Speaking in Tongues

She sees the poets in the streets
Hegemonic voices penetrating  old walls
Oh, she may be a poetaster
Skipping ’round the outskirts of the throng
Planning to filibuster her initiation into the bloodless dusty stacks
They find her red flag brazen and her
White flag brash.  When she squeezes her way to the  podium
Creative writing workshop 101
Her child artist loses function of its neocortex
Yet consciousness prevails, her Phoenix spirit rising
Before them a grotesque vaudevillian puppet
They cock their paper mache heads as if to say
“Is she speaking in tongues?” And when they carve up her sectile limbs
She does not bleed, she bows to the interconnectedness of their feet
”I am but an extension of you”
Like dawn chasing the moon.



Yesterday, when going through an old email in-box, I came across one from In Our Books, the blog that my Danish friend Andrea Heiberg and her friend Ina started together.  It isn’t very often that they post, and Andrea hasn’t posted in a long time, so I thought I would check it out.  Ina posted about a free poem-a-day service that Poets.org offers if you subscribe.  She receives a poem in her in-box everyday, and yesterday was one by David Kirby.  

What was so meaningful about getting this poem sent via In Our Books, is that it is about touching the feet of our elders to tell them that they are like a god to us.  There is a line in the poem about wishing to have your elders that have passed with you again so that you can touch their feet and say,  “Namaste,” “I bow to the God within you”, or “The Spirit within me salutes the Spirit in you.”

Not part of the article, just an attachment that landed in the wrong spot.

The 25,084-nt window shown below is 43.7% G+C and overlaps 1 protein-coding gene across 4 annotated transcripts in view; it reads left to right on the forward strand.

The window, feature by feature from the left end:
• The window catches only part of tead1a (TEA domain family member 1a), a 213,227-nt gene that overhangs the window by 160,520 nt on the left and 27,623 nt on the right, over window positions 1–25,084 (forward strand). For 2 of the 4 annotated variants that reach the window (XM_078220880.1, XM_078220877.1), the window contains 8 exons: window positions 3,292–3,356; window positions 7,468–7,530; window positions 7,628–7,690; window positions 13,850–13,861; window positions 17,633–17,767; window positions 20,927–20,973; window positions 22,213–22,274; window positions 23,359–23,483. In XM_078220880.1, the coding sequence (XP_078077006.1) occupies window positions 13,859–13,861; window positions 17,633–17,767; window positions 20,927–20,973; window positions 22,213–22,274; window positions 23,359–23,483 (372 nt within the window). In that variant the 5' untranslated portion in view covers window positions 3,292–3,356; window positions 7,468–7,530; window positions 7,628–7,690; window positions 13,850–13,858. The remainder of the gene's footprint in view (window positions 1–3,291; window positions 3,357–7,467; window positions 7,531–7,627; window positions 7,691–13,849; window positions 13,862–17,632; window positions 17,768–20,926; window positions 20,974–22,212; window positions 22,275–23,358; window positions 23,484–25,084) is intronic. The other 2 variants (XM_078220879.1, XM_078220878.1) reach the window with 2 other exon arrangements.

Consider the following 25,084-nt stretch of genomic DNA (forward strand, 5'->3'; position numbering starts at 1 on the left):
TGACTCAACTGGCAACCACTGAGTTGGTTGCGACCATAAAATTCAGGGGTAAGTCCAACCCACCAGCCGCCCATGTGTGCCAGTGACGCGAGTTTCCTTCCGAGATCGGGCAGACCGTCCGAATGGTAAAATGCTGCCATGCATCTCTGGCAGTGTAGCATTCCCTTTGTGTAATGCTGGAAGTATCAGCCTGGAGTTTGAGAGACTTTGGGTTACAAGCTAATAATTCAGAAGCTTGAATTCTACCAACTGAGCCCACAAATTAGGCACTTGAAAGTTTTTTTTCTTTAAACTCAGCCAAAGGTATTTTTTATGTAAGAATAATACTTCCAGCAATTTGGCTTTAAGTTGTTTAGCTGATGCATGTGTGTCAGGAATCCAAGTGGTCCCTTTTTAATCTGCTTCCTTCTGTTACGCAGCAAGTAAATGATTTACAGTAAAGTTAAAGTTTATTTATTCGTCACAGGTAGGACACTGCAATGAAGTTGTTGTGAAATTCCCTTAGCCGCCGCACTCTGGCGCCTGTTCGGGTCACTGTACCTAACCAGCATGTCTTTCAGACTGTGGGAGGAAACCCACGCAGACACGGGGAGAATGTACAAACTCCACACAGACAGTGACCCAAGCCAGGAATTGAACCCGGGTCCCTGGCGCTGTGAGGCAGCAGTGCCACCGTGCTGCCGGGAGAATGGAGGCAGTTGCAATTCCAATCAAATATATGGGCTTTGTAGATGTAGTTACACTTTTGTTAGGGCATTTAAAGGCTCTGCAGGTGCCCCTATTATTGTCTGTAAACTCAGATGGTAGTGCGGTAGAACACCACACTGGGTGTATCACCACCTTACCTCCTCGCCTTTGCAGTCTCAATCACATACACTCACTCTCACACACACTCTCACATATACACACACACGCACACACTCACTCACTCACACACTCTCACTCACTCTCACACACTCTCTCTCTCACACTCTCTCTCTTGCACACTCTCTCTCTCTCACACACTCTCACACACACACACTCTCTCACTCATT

It was extremely touching to me, because my father passed away almost two months ago, and yesterday was his birthday.  I was really missing him.  I did wish that I had him back in front of me so that I could say Namaste to him.  But, it was even more special because before he passed away, when I visited him, I rubbed his feet for the first time.  I am so glad to know that there is another meaning to touching the feet of your elders and that I had a chance to do this for my dad before he was gone.  Even though I did not say those words out loud, my actions had another meaning.  This is incredibly special to me, and I will be sure to hold onto that idea and to the poem.  
Thank you Ina and Andrea for leading me to that place when I needed it yesterday.

Get Up, Please

  by David Kirby
The two musicians pour forth their souls abroad
                         in such an ecstasy as to charm the audience
             like none I’ve ever seen before, and when
they finish, they rise and hug each other, 
                         and then the tabla player bends down
and touches the feet of the santoor player in an obvious gesture

of respect, but what does it mean? I don’t find out
                          until the next day at the Econolodge in Tifton, GA,
             where I stop on my way home after the concert
and ask Mrs. Patel, the owner, if she has ever heard
                         of these two musicians or knows
anything about the tabla and the santoor and especially the latter, 

which looks like the love child of a typewriter
                          and a hammered dulcimer only with a lot of extra wires
             and tuning posts, and she doesn’t seem to understand
my questions, though when I ask her about one person touching
                         the other’s feet and then bend down